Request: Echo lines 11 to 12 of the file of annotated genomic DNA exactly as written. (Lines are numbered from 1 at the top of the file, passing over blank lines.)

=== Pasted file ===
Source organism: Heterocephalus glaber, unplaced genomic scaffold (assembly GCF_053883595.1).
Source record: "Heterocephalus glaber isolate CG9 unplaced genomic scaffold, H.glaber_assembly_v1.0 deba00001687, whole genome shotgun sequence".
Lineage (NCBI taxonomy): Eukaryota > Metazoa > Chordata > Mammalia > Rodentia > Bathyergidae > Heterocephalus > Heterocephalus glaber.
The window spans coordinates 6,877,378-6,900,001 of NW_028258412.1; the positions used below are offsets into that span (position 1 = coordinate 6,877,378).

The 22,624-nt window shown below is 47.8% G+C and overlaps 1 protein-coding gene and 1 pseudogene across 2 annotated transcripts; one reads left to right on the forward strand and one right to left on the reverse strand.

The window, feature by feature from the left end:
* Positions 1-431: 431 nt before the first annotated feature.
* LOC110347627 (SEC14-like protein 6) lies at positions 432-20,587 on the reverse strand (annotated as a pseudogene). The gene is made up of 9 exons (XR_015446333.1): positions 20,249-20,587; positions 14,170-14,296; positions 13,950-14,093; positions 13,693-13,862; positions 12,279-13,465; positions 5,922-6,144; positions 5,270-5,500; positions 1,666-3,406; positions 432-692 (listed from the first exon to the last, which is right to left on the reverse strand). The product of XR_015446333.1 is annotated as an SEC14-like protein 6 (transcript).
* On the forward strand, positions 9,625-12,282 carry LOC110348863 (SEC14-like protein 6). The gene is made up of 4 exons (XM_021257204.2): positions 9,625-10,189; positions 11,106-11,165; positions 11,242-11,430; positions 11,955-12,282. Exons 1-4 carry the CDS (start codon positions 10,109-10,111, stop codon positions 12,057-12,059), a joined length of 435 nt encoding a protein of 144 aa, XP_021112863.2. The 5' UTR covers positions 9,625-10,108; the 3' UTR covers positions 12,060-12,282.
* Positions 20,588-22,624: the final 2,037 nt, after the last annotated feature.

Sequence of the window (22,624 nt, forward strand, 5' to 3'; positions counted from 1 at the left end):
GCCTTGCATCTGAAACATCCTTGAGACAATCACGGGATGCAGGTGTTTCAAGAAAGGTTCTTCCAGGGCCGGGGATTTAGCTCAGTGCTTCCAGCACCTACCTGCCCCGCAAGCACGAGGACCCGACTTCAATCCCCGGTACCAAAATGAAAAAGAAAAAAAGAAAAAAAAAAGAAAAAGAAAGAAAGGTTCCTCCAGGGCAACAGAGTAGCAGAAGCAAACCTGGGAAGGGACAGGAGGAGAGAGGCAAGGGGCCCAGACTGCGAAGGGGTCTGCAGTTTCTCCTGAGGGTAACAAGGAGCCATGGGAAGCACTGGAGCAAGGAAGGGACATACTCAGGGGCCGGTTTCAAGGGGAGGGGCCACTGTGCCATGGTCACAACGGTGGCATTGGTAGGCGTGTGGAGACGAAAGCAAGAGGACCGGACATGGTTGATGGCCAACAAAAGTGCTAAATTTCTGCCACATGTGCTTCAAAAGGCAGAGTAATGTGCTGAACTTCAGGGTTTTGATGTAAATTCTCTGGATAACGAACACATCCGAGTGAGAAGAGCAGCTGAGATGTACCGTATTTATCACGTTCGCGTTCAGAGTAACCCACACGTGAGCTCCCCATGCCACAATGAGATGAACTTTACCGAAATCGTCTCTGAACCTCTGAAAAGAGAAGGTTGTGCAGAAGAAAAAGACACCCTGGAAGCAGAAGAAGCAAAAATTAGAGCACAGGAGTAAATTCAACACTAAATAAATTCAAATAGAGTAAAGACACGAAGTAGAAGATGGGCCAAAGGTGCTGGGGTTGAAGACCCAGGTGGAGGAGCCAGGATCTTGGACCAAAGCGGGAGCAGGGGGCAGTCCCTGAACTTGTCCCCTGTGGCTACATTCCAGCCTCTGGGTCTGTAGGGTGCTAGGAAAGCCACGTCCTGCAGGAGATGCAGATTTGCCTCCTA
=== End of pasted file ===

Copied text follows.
Sequence of the window (22,624 nt, forward strand, 5' to 3'; positions counted from 1 at the left end):
GCCTTGCATCTGAAACATCCTTGAGACAATCACGGGATGCAGGTGTTTCAAGAAAGGTTCTTCCAGGGCCGGGGATTTAGCTCAGTGCTTCCAGCACCTACCTGCCCCGCAAGCACGAGGACCCGACTTCAATCCCCGGTACCAAAATGAAAAAGAAAAAAAGAAAAAAAAAAGAAAAAGAAAGAAAGGTTCCTCCAGGGCAACAGAGTAGCAGAAGCAAACCTGGGAAGGGACAGGAGGAGAGAGGCAAGGGGCCCAGACTGCGAAGGGGTCTGCAGTTTCTCCTGAGGGTAACAAGGAGCCATGGGAAGCACTGGAGCAAGGAAGGGACATACTCAGGGGCCGGTTTCAAGGGGAGGGGCCACTGTGCCATGGTCACAACGGTGGCATTGGTAGGCGTGTGGAGACGAAAGCAAGAGGACCGGACATGGTTGATGGCCAACAAAAGTGCTAAATTTCTGCCACATGTGCTTCAAAAGGCAGAGTAATGTGCTGAACTTCAGGGTTTTGATGTAAATTCTCTGGATAACGAACACATCCGAGTGAGAAGAGCAGCTGAGATGTACCGTATTTATCACGTTCGCGTTCAGAGTAACCCACACGTGAGCTCCCCATGCCACAATGAGATGAACTTTACCGAAATCGTCTCTGAACCTCTGAAAAGAGAAGGTTGTGCAGAAGAAAAAGACACCCTGGAAGCAGAAGAAGCAAAAATTAGAGCACAGGAGTAAATTCAACACTAAATAAATTCAAATAGAGTAAAGACACGAAGTAGAAGATGGGCCAAAGGTGCTGGGGTTGAAGACCCAGGTGGAGGAGCCAGGATCTTGGACCAAAGCGGGAGCAGGGGGCAGTCCCTGAACTTGTCCCCTGTGGCTACATTCCAGCCTCTGGGTCTGTAGGGTGCTAGGAAAGCCACGTCCTGCAGGAGATGCAGATTTGCCTCCTA